This is a story about a fruit leather.
A squashed up fruit dried in the shape of a rectangle. That is what this story is about.
Why a fruit leather is more exciting than actual dried fruit, I am not sure, but it is. When we buy boxes of fruit leather, we have to keep them on a high shelf in the kitchen cupboard or else it all gets eaten up before the afternoon is out.
And Eli, who is five, was after a fruit leather.
Oh! Audrey said. You’ll have to grow really big first, before you can reach that.
She’s nine. She understands things like relative distance.
No, he told her. I will just ask someone big to lift me. I can ask mom.
If I know anything at all, it’s because I have been listening to my kids.
Sometimes I wonder if I used to know all the things, too. Did I forget? Did I let other voices start whispering in my ear until I couldn’t hear wisdom in the stillness?
Well. Yes. Lucky for me, I have these little teachers to remind me.
(If you don’t have any at your house, don’t worry. Just start listening at the grocery store and the coffee shop and wherever else you meet tiny humans. You can learn plenty that way, and you don’t have to wash nearly as many sticky fingers.)
Eli is small, but not only that: he knows he is small.
Most of the time, I feel small.
That’s because I am small. I am a tiny little grain of sand in this enormous universe. That’s what I’m supposed to be.
But sometimes—not being constantly reminded of my smallness by gravity and high kitchen cupboards—I get confused. I forget what smallness means, and I forget that smallness is okay.
I forget that I’m supposed to be small and I start trying to be big instead.
I am not big, not really. I do not make the weather. I cannot make a tree grow. If I forget to get out of bed tomorrow, the sun will still rise, and that is good news. I can do, like, three things, and two of them are pretty much invisible.
But I forget sometimes and I try to be bigger than I am. I try to control things that were never mine to control. I hold on and I dig in. This looks like gritting my teeth. This looks like frown lines and sharp voices. This looks like striving, and pushing, and grinding it out.
And then I fail. Without fail, I fail.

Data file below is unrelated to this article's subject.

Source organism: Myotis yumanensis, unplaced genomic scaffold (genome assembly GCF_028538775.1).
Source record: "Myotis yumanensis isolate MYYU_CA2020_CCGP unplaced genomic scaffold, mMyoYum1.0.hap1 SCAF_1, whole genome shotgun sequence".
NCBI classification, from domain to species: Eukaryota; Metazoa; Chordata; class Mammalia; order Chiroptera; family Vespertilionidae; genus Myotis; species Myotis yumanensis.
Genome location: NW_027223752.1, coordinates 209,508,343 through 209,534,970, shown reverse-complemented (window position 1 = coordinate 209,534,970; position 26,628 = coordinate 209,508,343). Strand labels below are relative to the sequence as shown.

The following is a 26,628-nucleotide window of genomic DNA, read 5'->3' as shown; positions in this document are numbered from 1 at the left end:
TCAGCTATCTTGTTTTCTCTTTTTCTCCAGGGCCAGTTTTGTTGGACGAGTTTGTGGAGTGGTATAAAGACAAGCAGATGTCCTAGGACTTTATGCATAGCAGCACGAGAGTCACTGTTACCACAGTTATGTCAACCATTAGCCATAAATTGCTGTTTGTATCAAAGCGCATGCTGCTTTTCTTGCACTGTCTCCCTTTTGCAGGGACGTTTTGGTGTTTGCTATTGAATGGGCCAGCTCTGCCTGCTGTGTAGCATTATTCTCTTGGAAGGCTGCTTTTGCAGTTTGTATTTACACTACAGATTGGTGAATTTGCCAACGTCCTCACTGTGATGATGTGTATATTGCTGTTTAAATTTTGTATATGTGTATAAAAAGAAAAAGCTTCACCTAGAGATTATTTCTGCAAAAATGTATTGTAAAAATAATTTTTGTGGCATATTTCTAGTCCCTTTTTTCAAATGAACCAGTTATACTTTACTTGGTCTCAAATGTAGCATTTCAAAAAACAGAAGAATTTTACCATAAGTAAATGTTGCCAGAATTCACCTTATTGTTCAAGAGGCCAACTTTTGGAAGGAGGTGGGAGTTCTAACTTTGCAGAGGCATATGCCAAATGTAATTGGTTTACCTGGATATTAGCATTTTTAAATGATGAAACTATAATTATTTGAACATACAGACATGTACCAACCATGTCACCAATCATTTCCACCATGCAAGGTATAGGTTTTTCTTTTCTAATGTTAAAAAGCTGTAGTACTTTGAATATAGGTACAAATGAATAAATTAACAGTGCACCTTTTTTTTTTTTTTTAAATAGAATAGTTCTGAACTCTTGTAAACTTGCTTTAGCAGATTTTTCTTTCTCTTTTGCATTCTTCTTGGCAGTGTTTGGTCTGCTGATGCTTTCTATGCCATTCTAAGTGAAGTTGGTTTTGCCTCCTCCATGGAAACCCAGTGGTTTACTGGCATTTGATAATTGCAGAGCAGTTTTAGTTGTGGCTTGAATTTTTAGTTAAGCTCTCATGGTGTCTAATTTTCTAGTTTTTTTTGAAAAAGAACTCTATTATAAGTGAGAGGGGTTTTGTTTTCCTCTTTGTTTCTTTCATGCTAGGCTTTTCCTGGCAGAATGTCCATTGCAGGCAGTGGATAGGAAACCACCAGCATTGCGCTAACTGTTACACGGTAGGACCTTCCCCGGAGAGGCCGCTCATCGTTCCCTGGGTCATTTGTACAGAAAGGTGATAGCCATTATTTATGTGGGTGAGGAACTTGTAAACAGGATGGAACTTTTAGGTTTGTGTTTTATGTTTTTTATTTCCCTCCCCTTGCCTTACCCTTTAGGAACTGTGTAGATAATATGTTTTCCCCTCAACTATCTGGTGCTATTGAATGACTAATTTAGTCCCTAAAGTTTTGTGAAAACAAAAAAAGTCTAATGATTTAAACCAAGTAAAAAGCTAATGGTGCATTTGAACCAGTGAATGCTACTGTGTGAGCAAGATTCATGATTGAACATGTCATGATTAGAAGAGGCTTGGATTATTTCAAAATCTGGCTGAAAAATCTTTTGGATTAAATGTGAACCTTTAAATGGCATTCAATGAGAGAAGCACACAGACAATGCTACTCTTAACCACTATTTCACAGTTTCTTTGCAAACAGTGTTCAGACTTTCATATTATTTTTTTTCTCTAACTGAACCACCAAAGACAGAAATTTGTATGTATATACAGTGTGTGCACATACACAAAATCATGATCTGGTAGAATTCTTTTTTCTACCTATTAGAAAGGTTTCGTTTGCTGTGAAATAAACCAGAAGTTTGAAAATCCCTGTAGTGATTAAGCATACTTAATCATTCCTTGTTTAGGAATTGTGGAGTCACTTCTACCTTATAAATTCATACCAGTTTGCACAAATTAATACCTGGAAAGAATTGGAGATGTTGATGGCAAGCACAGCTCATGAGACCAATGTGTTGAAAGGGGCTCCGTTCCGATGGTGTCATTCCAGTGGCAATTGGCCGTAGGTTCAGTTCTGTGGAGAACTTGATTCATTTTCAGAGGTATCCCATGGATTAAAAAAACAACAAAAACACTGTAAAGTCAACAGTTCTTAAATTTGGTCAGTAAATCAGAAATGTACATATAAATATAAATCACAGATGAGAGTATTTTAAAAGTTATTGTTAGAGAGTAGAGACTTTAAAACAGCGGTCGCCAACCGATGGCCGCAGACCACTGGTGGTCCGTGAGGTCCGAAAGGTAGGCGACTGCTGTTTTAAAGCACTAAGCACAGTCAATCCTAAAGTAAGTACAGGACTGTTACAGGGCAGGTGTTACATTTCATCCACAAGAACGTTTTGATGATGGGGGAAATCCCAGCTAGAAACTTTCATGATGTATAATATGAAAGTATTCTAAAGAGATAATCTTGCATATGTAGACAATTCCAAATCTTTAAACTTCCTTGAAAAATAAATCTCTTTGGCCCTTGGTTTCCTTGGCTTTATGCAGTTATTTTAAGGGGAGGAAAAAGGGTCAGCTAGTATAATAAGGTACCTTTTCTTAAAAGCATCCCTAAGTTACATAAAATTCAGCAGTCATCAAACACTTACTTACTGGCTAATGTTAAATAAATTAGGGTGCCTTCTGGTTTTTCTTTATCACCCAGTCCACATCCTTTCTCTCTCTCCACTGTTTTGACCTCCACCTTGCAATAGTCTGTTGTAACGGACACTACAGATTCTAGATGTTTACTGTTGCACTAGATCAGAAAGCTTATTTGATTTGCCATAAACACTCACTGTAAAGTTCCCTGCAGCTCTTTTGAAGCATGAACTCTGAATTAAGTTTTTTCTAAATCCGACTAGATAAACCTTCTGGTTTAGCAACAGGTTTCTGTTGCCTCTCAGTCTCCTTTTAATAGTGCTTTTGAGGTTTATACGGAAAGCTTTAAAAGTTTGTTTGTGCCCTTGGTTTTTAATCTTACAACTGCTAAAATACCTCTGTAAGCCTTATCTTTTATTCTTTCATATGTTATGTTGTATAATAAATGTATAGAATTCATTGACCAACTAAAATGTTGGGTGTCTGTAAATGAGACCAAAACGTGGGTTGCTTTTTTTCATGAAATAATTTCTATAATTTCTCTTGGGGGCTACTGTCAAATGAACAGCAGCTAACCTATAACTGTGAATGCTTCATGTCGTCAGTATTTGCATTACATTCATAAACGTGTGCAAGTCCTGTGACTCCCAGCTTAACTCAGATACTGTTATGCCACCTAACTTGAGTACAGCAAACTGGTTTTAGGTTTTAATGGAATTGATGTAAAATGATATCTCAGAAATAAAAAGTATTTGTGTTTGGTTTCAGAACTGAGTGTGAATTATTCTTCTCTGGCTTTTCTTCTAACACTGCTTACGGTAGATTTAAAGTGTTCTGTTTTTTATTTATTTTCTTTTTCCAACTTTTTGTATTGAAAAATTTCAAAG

All my plans fall apart in a million little pieces around around my feet. Or maybe everything turns out how I was hoping it would, but not because of all my effort, and I know it.
I have two obvious choices at that point: I can hide, or I can pretend.
I can put on a mask (my favorite is the “Yes Everything Is Fine/Good/Great With Me, And How Are You?” mask) and hide behind a put-together shell. Or I can act like I’m bigger and more important than I am, and hope you don’t notice me trembling behind the curtain.
Either way, I can’t connect with other people, because I’ve forgotten who I am.
If I can’t even connect with me, how could anyone else?
So there I am, stuck and alone and embarrassed and ashamed because I was reminded that I’m not perfect, I’m not in control, and I can’t fix my own self, let alone anyone else.
But the truth is, I was never supposed to be big in the first place. When I fail at being big, when I fail at running the show, when I fail at controlling the universe, I’ve succeeded in reminding myself of who I am meant to be.
I’ve succeeded at tracing the limits of my smallness.
I’ve succeeded at being human.
I just have to remember that that’s all I was ever supposed to be. I have to remember that small things are enough, just as they are. Small things matter, just as they were made. Look at that.
We’re enough. We are loveable and loved just exactly as small as we are. We are small, and we are held, and we are not the center of all things, as maybe we might have imagined ourselves to be.
There’s not so much difference between Eli and I, not really. I can see that from where I am. The only thing that stands between us is time.
His body still reminds him of the truth mine sometimes forgets: we are small. Every one of us. There are more things we can’t do than things we can.
But we can still help each other.
What I can do is get down the fruit leather. I can help, and Eli will be happy. He can remind me about smallness, and I will be happy. These are not small things, even if they are done by one small person for another. And after we do them, we can sit down and be small together.
Outside, the flowers will keep blooming, and the wind will keep blowing, and the clouds will keep piling up and rolling over.
The children will keep growing, and the relationships will keep shifting, and the friends will keep moving in or moving away, and the laughter and conversation will spill out over the dinner table, and day will follow night will follow day, again and again, beautiful and terrible, exhausting and amazing, on and on and on, without my having one single thing to do with it.